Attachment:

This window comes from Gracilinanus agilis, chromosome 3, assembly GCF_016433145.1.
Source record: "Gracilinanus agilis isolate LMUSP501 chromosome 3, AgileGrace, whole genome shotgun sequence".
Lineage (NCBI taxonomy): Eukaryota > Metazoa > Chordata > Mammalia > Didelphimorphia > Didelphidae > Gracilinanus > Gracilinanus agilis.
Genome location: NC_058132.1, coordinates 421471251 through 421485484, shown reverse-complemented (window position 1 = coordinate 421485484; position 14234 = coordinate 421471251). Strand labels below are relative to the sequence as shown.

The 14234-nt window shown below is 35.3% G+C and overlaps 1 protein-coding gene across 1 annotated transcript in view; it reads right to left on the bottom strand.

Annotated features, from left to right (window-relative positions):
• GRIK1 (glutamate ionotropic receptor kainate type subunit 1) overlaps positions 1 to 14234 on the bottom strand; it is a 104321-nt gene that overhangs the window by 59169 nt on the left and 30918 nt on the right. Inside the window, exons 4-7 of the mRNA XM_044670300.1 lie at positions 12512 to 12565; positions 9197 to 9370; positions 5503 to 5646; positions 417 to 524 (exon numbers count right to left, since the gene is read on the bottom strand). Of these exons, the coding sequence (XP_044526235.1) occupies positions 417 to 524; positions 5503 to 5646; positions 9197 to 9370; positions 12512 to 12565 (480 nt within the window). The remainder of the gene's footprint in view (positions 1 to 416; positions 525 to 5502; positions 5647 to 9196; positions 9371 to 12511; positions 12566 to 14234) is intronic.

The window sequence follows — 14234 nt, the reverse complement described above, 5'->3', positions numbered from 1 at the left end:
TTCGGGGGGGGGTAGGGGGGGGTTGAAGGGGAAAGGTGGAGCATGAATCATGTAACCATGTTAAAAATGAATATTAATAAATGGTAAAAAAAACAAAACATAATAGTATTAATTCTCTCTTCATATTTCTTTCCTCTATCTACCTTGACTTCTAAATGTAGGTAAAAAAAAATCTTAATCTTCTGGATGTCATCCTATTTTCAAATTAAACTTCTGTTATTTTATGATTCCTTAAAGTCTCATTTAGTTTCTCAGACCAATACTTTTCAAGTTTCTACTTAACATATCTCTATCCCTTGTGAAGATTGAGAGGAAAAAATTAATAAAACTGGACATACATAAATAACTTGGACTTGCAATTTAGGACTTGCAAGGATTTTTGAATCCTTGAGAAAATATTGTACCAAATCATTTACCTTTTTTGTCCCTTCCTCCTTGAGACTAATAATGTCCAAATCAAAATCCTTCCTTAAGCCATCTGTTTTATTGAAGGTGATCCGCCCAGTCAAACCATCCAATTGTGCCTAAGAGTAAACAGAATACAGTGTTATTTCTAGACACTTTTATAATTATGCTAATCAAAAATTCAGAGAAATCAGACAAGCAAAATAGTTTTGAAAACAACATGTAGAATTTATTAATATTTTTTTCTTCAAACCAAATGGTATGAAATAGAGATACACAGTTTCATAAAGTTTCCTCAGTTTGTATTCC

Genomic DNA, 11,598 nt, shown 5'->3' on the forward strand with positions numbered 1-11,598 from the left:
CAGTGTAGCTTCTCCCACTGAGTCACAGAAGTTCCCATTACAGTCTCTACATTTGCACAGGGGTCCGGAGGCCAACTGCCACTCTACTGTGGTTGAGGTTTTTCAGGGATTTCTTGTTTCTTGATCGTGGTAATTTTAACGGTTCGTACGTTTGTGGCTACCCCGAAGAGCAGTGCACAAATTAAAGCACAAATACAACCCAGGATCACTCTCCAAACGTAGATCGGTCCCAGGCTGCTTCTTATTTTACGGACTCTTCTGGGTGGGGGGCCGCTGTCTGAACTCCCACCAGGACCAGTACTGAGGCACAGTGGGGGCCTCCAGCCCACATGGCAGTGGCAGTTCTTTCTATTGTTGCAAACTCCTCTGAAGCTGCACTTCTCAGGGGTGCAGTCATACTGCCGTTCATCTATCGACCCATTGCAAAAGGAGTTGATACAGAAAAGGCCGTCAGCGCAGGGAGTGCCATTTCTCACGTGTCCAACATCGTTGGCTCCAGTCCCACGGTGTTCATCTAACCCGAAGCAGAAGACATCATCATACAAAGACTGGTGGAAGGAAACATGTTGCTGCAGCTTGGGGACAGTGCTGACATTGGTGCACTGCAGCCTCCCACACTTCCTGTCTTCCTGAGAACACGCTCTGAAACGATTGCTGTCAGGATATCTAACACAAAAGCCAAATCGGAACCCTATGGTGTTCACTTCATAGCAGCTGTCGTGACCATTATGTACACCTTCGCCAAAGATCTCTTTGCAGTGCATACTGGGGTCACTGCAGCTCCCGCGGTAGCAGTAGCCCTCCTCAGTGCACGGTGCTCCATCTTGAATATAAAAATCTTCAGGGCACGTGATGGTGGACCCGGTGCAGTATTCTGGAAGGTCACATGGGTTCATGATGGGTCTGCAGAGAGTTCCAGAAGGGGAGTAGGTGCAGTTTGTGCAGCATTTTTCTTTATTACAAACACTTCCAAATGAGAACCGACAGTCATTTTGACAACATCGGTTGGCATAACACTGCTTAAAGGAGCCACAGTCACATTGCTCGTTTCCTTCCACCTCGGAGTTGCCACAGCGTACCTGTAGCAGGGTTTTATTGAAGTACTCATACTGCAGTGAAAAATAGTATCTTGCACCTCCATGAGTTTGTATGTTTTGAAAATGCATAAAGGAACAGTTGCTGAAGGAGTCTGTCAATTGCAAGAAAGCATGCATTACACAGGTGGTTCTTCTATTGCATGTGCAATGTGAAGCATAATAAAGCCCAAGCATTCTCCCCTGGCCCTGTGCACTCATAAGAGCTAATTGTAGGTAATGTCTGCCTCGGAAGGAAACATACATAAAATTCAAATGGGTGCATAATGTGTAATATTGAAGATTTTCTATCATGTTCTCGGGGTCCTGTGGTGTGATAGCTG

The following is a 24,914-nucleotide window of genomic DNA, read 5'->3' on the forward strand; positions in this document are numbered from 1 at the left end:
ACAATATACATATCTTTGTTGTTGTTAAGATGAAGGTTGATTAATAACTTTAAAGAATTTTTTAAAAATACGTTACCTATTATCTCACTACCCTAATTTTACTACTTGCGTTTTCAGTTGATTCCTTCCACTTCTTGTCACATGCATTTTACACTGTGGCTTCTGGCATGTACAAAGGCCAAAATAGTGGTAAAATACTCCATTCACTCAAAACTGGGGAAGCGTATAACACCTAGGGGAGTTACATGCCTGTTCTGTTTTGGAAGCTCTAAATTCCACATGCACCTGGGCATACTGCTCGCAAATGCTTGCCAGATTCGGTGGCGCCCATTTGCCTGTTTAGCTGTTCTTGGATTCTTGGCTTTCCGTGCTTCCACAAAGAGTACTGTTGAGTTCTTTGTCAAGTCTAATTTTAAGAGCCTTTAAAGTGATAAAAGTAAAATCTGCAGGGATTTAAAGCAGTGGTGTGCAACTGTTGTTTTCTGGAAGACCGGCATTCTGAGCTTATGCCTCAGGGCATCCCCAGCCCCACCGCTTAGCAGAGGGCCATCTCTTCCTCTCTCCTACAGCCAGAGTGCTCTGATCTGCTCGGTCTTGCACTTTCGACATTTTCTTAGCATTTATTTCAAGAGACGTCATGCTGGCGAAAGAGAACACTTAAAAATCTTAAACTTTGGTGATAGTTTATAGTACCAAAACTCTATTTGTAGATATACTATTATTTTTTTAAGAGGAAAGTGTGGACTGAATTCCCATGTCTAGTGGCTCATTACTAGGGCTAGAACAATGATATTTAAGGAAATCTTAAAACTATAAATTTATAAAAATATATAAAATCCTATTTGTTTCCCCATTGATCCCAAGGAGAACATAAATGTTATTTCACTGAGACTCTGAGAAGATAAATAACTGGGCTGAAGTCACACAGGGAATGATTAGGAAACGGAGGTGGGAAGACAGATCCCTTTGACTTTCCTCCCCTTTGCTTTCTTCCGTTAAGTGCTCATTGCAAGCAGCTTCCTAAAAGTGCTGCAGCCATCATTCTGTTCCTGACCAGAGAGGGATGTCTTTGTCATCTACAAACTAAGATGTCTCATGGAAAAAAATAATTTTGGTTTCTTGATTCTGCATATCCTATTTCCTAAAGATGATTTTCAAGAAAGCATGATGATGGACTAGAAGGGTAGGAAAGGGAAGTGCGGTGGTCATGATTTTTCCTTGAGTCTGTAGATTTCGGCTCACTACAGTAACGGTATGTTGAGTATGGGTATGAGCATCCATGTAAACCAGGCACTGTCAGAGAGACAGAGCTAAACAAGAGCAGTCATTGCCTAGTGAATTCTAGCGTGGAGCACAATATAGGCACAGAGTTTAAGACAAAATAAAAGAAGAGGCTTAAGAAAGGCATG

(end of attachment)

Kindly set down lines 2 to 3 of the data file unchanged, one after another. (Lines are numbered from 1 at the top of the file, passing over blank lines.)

Source record: "Gracilinanus agilis isolate LMUSP501 chromosome 3, AgileGrace, whole genome shotgun sequence".
Lineage (NCBI taxonomy): Eukaryota > Metazoa > Chordata > Mammalia > Didelphimorphia > Didelphidae > Gracilinanus > Gracilinanus agilis.